So many things fell victim to our week-long power outage besides my sanity, personal hygiene, and ability to make money.
*Almost all of my kitchen herb pots are kaput thanks to no sun and indoor temps in the 30s. Thankfully, all of the winter sown plants survived despite the freezing temps.
*My carpets may not be saved with a professional cleaning. Three big dogs+nervous stomachs+being inside all day and night+short, but extremely muddy trips outside=brown, nasty carpets.
*The big beautiful freezer in the garage that was loaded with fruits and veggies became an indoor compost bin. This included several avocados that I bought on sale and froze the day before the storm, the last of my beloved peppers and cauliflower from our own garden, and months worth of saved frozen bananas for smoothies and bread. I managed to save most of the meat by throwing it outside locked in my pressure cooker. The stuff we lost literally filled a wagon:
*Nursing mamas will understand that even though I only lost 2 frozen pouches of breast milk, it is such a painful thing to throw that liquid gold away.
*Our bank account is seriously hurting. Three nights in a hotel and the cost of dining out for the better part of a week stings as it is, but the additional costs of a generator, a heater, and fuel just adds insult to injury. You better believe I'm saving all receipts, including the grocery bill to replace what was lost in the freezer, for my 2010 taxes. We are very fortunate. There are many families out there who weren't able to a) find a hotel with vacancies within driving distance, b) find a generator or means to heat their home (or single room in their homes) due to widespread shortages, or c) couldn't afford such luxuries even if they were available. My employers and clients were gracious and understanding enough to let me have extra time to complete my pending assignments, but there were many in our area whose places of employment were closed and they just didn't get paid. As I said, we were very fortunate.
*We will always have a propane heater, 10 1-lb bottles of propane, 2 full 20-lb bottles of propane for the grill, 2 5-gallon cans of gas for the generator, and a GENERATOR. We also splurged on some big flashlights and LED camping lamps, and I grabbed an entire sack full of Hot Hands hand and toe warmers in case our thermostat dips below 50 degrees again. (Bill wants me to add oil lamps to the list.)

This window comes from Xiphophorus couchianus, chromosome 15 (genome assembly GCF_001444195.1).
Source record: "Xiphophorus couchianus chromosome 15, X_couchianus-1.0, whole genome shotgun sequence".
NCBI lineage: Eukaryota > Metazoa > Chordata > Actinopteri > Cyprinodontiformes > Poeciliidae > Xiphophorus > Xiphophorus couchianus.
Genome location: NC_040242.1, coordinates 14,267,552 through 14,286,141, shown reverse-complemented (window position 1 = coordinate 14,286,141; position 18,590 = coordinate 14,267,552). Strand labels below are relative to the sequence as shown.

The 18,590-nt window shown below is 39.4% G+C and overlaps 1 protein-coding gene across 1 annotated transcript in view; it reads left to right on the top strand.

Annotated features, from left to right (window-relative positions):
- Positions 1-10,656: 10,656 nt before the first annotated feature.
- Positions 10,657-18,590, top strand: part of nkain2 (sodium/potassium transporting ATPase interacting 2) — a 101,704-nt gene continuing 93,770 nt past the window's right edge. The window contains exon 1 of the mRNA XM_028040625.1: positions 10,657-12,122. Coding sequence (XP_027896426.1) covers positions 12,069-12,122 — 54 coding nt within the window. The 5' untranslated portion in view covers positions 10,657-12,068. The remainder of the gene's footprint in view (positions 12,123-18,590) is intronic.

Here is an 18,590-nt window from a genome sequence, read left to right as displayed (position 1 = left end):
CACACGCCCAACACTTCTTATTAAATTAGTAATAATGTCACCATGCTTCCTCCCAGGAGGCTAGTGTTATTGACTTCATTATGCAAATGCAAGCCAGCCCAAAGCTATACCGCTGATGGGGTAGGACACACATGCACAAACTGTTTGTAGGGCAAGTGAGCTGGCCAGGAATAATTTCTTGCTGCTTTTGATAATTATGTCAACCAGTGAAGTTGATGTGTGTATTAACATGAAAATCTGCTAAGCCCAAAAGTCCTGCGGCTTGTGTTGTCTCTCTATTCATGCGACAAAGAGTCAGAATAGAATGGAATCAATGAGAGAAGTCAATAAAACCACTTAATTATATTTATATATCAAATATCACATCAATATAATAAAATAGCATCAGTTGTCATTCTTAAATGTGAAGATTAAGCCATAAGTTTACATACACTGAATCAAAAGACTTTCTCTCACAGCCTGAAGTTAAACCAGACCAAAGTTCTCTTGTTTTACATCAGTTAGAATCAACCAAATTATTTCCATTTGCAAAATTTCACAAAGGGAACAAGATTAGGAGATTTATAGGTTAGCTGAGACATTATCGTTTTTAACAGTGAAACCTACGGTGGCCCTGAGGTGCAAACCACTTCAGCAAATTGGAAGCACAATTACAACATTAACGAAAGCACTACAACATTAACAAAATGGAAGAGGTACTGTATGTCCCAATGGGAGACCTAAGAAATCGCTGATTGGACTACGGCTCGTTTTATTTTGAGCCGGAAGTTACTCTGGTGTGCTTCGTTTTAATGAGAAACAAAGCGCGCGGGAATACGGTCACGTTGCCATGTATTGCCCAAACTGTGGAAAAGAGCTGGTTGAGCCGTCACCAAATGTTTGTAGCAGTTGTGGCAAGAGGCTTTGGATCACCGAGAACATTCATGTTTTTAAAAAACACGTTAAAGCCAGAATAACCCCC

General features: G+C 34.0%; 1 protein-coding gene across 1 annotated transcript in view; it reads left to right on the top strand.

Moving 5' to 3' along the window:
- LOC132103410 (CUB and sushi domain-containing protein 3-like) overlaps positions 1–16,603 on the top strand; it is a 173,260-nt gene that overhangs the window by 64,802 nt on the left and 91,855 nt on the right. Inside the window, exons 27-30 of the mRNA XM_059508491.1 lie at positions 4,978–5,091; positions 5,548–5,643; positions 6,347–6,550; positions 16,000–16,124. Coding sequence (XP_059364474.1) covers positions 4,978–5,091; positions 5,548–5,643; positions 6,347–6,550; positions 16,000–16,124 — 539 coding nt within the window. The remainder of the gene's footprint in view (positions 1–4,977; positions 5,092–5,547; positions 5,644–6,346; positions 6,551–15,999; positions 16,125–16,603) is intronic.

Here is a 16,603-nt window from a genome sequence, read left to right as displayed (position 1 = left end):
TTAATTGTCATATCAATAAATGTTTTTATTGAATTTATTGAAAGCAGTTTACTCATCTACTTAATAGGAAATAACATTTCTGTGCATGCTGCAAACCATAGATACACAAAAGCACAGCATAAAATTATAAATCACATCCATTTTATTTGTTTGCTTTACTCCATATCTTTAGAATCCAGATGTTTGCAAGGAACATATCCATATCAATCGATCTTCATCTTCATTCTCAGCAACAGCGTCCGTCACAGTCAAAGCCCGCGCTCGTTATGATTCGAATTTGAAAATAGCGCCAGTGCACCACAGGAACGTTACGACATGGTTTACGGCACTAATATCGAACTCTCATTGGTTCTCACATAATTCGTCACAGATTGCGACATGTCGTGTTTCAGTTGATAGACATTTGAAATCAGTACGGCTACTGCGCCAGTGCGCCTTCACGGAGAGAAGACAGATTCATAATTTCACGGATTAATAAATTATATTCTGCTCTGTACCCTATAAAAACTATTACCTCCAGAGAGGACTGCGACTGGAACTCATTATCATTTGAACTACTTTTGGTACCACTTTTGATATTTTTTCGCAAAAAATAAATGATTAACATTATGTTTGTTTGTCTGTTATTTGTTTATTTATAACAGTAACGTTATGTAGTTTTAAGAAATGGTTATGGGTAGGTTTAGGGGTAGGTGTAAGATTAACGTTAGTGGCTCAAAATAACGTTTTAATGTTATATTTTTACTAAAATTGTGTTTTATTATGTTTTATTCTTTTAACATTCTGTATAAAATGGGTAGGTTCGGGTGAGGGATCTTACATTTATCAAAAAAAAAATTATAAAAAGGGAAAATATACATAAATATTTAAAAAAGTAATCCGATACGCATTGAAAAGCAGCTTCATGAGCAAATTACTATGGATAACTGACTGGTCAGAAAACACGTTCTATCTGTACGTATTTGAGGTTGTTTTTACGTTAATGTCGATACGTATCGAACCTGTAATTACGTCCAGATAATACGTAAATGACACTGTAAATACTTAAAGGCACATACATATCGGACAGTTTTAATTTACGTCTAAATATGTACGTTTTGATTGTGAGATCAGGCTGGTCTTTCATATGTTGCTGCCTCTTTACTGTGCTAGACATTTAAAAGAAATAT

*I probably should have baked 2 loaves of bread instead of one, and moved all of the freezer foods into one freezer before we lost power, or immediately after. I wouldn't have lost so much food if we'd been able to find a generator sooner (didn't get ours until Day 5), but in the future the freezer will be the priority for generator power. I also could have frozen jugs of water to keep in the fridge after we lost power, too.
*I was proud of myself that I'd managed to wash and dry a load of cloth diapers before the power went out, but in retrospect I should have added underwear and socks to the priority list, too. We ended up buying both during the week.
*Threats of water shortages came towards the end of the week-long saga, and the power came back on at the water company before it became a crisis. Regardless, it's probably not a bad idea to fill the tubs and all available pots, pitchers, and buckets not just for drinking water, but for flushing toilets and washing, too.
*Always have a favorite movie or tv show downloaded to a rechargeable device. In our case, I downloaded "Finding Nemo" to my laptop because Joe could watch that movie 24 hours a day. It was extremely necessary to keep him occupied and not interested in wandering around the house because of all the new dangers that had been introduced (full bathtubs, propane heaters, candles, sub-freezing bedrooms). I usually don't like for him to veg out in front of the TV too much, but this week was beyond an exception.